Stephen Huddart is the President and CEO of the McConnell Foundation. As vice-president at McConnell during the early days of the McConnell-Social Innovation Generation partnership, he has seen SiG grow and change since it began. These are his reflections, excerpted from the SiG book.

 

On June 8, 2017 the federal government established a 17-person steering committee to co-create a social innovation and social finance strategy for Canada — yet another indication that social innovation and social finance are coming of age.

A social innovation movement, with its associated tools and mindsets, has been spreading across civil society, business and finance, academia and the public sector for more than a decade. It is “social” because it addresses society in general, specific challenges, and each of us in particular. It is bringing about new cross-sector partnerships and improving outcomes for vulnerable individuals and communities. It is contributing to Indigenous reconciliation, enlivening our cities, creating jobs in the social economy, and accelerating social R&D. It is building a marketplace of ideas and outcomes from social systems change. It is connecting Canada to innovation leadership around the world.

We created a Social Innovation Fund to support different stages of innovation. We began going on more learning journeys with grantees, partners and board members.

To a considerable degree, Social Innovation Generation (SiG) and those whose work is described in Social Innovation Generation: Fostering a Canadian Ecosystem for Systems Change are responsible for these developments. However, they are the first to point out that it is more accurate to speak about shared contribution and changing contexts than to claim credit. It might be more appropriate to say that SiG has helped to create the conditions in which social innovation is flourishing. From this perspective, SiG’s work is largely done and the story it has to share here is both a useful record and a prelude to what must follow.

For the McConnell Foundation, SiG has served as a “secondary operating system” — a way to develop and apply tools such as social innovation labs and solutions finance in our work and to share them with others. We created a Social Innovation Fund to support different stages of innovation. We began going on more learning journeys with grantees, partners and board members. New initiatives such as Cities for People, Winnipeg Boldness and WellAhead introduced the subsidiarity principle: decentralizing decision-making to the smallest or most local competent authority. As the Nisga’a told us after introducing a new, culturally appropriate child wellness program: “Thank you for letting us take the time to do this well”.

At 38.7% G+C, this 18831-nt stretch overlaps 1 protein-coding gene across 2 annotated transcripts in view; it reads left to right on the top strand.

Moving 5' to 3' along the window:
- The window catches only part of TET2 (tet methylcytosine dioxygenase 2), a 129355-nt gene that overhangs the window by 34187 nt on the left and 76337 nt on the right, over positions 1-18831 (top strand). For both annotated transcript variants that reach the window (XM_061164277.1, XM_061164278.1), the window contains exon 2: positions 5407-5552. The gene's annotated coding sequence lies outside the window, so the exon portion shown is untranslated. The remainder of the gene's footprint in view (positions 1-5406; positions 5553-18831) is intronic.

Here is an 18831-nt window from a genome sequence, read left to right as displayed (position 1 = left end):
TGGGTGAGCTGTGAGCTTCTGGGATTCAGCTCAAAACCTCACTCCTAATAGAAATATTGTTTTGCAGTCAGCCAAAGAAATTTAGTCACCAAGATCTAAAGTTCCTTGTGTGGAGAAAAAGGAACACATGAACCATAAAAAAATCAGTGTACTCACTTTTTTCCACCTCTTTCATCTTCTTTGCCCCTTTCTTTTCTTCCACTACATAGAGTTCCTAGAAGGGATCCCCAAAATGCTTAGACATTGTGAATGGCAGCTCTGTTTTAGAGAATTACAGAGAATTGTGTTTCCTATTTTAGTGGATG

Whether it’s climate change mitigation, Indigenous reconciliation, or improved outcomes from social services, our urgent opportunity is to integrate social innovation with technological, scientific and economic innovation.

Today, social innovation and social finance enable McConnell to align its resources with an exponentially growing number of philanthropic peers and diverse partners —in effect, creating human ecosystems working on systemic change.

It is now open to all sectors of society to apply social innovation at scale and turn wicked problems into opportunities for inclusive growth. Whether it’s climate change mitigation, Indigenous reconciliation, or improved outcomes from social services, our urgent opportunity is to integrate social innovation with technological, scientific and economic innovation. Aligning efforts this way increases the likelihood that we will meet the UN Sustainable Development Goals, which cannot be achieved by any one sector on its own. In doing so, we can co-create better outcomes for Canadians and, hopefully, an example for the world.